I am super proud of this one. This is a tune I wrote over twenty years ago, for my nephew Doriel’s birth. A quick mazurka, originally called “Allez! Allez!” — but then we never actually called it that. So, it’s, “Mazurka Vite!”
The trio playing is my beloved, Le Bon Truc, with Steve Gruverman and Barb Truex — both of whom are amazing. I’ve been learning video recording and mixing since the pandemic shut us down, and I think this is my best work, yet. Here’s the sheet music.
This is the THIRD recording by the Free Reed Liberation Orchestra and our first Breton offering. This project has been a blast and something that would never have happened without the pandemic or me being laid off, so that says … something. I’m not sure what!
“War Hent Kerrigouarch” (The Road to Kerrigouarch) is a Breton tune that I first heard on the Kornog album, Premiere. Later, Alisdair Fraser did it with cellist Natalie Haas as part of their Derriére Les Carreaux set. Jamie McMenemy (of Kornog) recorded it on his own first album in 1981. I have no idea if its trad or if McMenemy wrote it. The F.R.L.O (nov 2020) is Anahata, Matthew Bampton, Gary Chapin, Margaret cox, Steve Gruverman, Benjamin Hemmendinger, Eric W. Johnson, Little Eggy, Janneke Slagter, Greg Smith, Barbara Truex.
My son, Max (living in Japan) brought this tune to my attention when he transcribed Alistair Fraser’s set for my band (Le Bon Truc) to play. We may still do that, COVID willing, but in the meantime, I hope this pleases him.
Three Bourrées from the Bal Folk Tune Book (#81, 77, 82) with Lou Diziou be Pierrou in the middle. Also, footage of fire. Decided to play these as melody only because … sometimes that’s a good test of your playing. Can you keep the rhythm without accompaniment? These are all great melodies.
Good thing I recorded this earlier in the week because I’m not feeling especially delightful today and this is a delightful polka. Photos by Sunshine Perlis. This is tune #193 in the Bal Folk Tune book, I my have doubled the third part, once. It took everything I had not to double it every time.
Introducing the second Free Reed Liberation Orchestra tune, La Françounette, a waltz which also happens to be #108 in the Bal Folk Tune Book. This is eleven box players (all from melodeon.net), one clarinetist, one fiddler, and two strummy-strummy players. I said this for the last FRLO recording (which was also the first). this is among the coolest things I’ve ever done in my life, and I am very grateful to everyone playing and listening.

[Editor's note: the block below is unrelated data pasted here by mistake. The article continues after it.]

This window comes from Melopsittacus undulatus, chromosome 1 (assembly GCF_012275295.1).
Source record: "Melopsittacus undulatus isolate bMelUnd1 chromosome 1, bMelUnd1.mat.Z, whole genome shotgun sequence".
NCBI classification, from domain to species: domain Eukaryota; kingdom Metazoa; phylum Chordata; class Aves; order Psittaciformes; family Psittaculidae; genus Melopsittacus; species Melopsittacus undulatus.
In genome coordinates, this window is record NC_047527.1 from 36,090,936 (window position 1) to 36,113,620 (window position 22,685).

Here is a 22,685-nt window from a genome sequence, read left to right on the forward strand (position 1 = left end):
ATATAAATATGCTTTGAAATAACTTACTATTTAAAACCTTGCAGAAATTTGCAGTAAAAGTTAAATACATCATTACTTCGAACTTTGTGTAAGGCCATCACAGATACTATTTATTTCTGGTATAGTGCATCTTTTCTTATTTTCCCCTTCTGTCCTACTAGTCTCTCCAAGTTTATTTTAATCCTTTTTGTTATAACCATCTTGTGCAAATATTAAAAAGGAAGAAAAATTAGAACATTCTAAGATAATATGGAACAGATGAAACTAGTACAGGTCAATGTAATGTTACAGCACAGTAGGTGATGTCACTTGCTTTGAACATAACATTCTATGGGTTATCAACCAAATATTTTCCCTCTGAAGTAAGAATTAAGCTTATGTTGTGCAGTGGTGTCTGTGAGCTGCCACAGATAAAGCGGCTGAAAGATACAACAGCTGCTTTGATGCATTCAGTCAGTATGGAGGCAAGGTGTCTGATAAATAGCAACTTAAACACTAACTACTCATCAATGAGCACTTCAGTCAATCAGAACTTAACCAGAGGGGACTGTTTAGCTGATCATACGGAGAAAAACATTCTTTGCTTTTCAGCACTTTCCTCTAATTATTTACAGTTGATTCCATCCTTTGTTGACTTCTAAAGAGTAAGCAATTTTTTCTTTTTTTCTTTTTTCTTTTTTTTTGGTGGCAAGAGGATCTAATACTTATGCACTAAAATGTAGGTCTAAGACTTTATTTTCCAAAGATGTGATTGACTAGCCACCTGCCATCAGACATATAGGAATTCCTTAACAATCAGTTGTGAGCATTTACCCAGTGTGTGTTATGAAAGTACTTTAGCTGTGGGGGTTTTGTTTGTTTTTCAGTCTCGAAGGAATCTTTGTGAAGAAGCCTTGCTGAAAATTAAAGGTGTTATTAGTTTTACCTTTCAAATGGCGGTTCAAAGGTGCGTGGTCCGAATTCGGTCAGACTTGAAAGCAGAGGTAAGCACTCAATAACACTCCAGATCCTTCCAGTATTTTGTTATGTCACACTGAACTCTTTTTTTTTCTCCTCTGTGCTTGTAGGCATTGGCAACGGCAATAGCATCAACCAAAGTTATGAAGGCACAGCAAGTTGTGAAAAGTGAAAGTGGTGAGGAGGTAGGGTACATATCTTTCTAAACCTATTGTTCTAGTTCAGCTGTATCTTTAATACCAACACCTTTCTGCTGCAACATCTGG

This improbably named tune is #30 in the Bal Folk Tune Book, a three-beat bourrée that is very addictive to play. I play with only the low reed on the Mory sounding, which made some of the bits tricky to do, but it’s a sound that I really enjoy, even if it’s usually a seasoning and not a main flavor. If anyone knows the story of this tune name I would love to hear it. (That’s what it’s called in the tune book, not a translation. The only English title in the book.)
It’s going take a long time for me to get through the Bal Folk Tune Book Project if I keeping getting obsessed with tunes like this.
Over on YouTube, brunokev doesn’t have much to say about where the name comes from, but he does do a great job with the tune on his pipes.
Many boxes, one piece. The Free Reed Liberation Orchestra is a notional (and virtual) orchestra to which any accordionist who wants can belong (and friends, like banjo uke and bass clarinet players). This is our debut upon the world. The tune is a bog norme bourrée, a tune that will get you a free drink at any Bal Trad Pub you might come across. This agglomeration of individuals are mostly habitués of melodeon.net — my home parish for diatonic squeeze matters. This tune is also known as La bourrée tourante, and is tune #32 in the Bal Folk Tune Book. This project is on the very short list of coolest things I have ever done. The Free Reed Liberation Orchestra (Oct 2020 edition) is Anahata, Matthew Bampton, Gary Chapin, Steve Gruverman, Benjamin Hemmendinger, Gren Penn, Pete (playandteach), Julian Scholefield, Janneke Slagter, Greg Smith, Barbara Truex. Video by Gary Chapin